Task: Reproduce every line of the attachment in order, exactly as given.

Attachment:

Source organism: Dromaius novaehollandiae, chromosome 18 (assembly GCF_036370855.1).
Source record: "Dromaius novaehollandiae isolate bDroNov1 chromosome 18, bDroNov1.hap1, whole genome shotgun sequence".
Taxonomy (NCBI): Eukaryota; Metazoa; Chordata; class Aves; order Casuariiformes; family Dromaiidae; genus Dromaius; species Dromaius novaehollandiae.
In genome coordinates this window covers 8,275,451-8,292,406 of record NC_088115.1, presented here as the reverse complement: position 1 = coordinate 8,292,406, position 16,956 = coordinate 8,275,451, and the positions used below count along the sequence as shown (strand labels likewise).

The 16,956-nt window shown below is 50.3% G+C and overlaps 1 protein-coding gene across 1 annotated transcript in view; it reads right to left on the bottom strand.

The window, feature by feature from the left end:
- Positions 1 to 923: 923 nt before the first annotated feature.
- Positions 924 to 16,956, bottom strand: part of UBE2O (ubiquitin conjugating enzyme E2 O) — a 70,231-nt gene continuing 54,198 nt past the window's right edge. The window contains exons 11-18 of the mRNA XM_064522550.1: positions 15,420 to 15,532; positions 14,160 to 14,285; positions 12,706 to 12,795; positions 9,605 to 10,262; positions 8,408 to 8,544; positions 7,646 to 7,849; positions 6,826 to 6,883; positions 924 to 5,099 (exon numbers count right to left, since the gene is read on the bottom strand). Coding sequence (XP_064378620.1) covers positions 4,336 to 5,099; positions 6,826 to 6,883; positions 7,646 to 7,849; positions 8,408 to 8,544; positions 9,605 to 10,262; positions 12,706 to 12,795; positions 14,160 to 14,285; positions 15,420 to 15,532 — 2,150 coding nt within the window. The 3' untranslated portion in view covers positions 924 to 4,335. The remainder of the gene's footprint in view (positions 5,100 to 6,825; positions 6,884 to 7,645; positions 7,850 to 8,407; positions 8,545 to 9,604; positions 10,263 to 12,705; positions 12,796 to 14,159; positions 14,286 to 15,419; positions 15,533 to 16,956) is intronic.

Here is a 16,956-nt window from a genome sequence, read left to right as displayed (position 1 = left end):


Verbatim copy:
Source organism: Dromaius novaehollandiae, chromosome 18 (assembly GCF_036370855.1).
Source record: "Dromaius novaehollandiae isolate bDroNov1 chromosome 18, bDroNov1.hap1, whole genome shotgun sequence".
Taxonomy (NCBI): Eukaryota; Metazoa; Chordata; class Aves; order Casuariiformes; family Dromaiidae; genus Dromaius; species Dromaius novaehollandiae.
In genome coordinates this window covers 8,275,451-8,292,406 of record NC_088115.1, presented here as the reverse complement: position 1 = coordinate 8,292,406, position 16,956 = coordinate 8,275,451, and the positions used below count along the sequence as shown (strand labels likewise).

The 16,956-nt window shown below is 50.3% G+C and overlaps 1 protein-coding gene across 1 annotated transcript in view; it reads right to left on the bottom strand.

The window, feature by feature from the left end:
- Positions 1 to 923: 923 nt before the first annotated feature.
- Positions 924 to 16,956, bottom strand: part of UBE2O (ubiquitin conjugating enzyme E2 O) — a 70,231-nt gene continuing 54,198 nt past the window's right edge. The window contains exons 11-18 of the mRNA XM_064522550.1: positions 15,420 to 15,532; positions 14,160 to 14,285; positions 12,706 to 12,795; positions 9,605 to 10,262; positions 8,408 to 8,544; positions 7,646 to 7,849; positions 6,826 to 6,883; positions 924 to 5,099 (exon numbers count right to left, since the gene is read on the bottom strand). Coding sequence (XP_064378620.1) covers positions 4,336 to 5,099; positions 6,826 to 6,883; positions 7,646 to 7,849; positions 8,408 to 8,544; positions 9,605 to 10,262; positions 12,706 to 12,795; positions 14,160 to 14,285; positions 15,420 to 15,532 — 2,150 coding nt within the window. The 3' untranslated portion in view covers positions 924 to 4,335. The remainder of the gene's footprint in view (positions 5,100 to 6,825; positions 6,884 to 7,645; positions 7,850 to 8,407; positions 8,545 to 9,604; positions 10,263 to 12,705; positions 12,796 to 14,159; positions 14,286 to 15,419; positions 15,533 to 16,956) is intronic.

Here is a 16,956-nt window from a genome sequence, read left to right as displayed (position 1 = left end):